St. Joe’s annual Black History Program hits the stage


Nyla Johnson, Staff writer

Today Saint Joe held its annual Black History Month Program during D period at 9:15 a.m. The program has been a staple-event of St. Joe for over 6 years.

February is known as Black History Month and is an annual celebration of African Americans as well as their contributions to society. The month, for many, is about coming together to be proud of who they are and what they have achieved.

All students were welcome to be apart of the the black history month program no matter their race, ethnic background, or grade. It is really a place to learn and get to know each other.

The 2021 theme is Social Activism, and the concept is based around a college campus. A prospective student is on tour with the orientation leader as he tells her about the different activities that happen on campus as well as how they interweave into the overall culture of African Americans being that it is a HBCU (Historical Black Colleges and Universities).

Senior Leah Clark was the student director for the program this year as last year she assisted the former student director. Clark says, “I was able to have a brainstorm session with [drama teacher] Mr.Upendo… He along with [biology teacher] Mrs. Ashby and [chemistry teacher] Mr. Walker have been a tremendous help with getting everything together.”

The message that students set out to spread was one to educate those who are not aware of the everyday struggles of black people in this country. They wanted to honor those who came before as well as those who will carry on the legacy and how others can become allies. The participants for this year’s Black History Program are proud that they were able to get everything together despite facing setbacks due to extreme weather and COVID-19.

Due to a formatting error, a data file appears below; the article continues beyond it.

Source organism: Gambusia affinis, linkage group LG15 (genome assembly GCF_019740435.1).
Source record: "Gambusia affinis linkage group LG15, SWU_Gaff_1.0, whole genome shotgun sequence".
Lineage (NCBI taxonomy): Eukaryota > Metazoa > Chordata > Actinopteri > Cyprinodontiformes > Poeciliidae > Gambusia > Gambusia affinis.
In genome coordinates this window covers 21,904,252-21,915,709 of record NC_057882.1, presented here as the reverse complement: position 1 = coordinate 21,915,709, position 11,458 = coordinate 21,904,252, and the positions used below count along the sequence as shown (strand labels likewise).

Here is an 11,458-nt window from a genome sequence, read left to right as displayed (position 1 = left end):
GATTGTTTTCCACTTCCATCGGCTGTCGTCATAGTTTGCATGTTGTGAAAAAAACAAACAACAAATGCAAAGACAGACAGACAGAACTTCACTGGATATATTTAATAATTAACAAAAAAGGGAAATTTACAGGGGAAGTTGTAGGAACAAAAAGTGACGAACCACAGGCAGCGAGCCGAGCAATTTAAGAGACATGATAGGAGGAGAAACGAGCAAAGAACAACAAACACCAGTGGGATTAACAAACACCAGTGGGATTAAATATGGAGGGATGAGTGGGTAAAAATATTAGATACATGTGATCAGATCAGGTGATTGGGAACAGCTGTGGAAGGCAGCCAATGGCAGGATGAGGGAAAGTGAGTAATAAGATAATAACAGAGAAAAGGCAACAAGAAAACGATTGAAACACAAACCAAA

To many this year, Black History Month has taken on a bigger meaning due to events that happened in 2020. Eight grader Kirsten Cornelius said, “I feel like this year, February has made me want to learn more about my culture, and why are we still getting treated like we do.”

As another way of celebrating Black History Month on campus, a black history fact was read every morning during the announcements. All students appreciated efforts like these as they opened their eyes to parts of history that they may not have been familiar with.

“Listening everyday during the announcements and learning about things that African Americans succeeded [in] was very empowering,” said eighth grader Bailee Alexander. “It gave me [the] determination to fight for what I think is right and stand up [against] what I think is wrong.”

While this year’s program had to be pre-recorded and premiered in classrooms due to COVID-19, many students still felt that the event made them feel appreciated and are excited for it next year.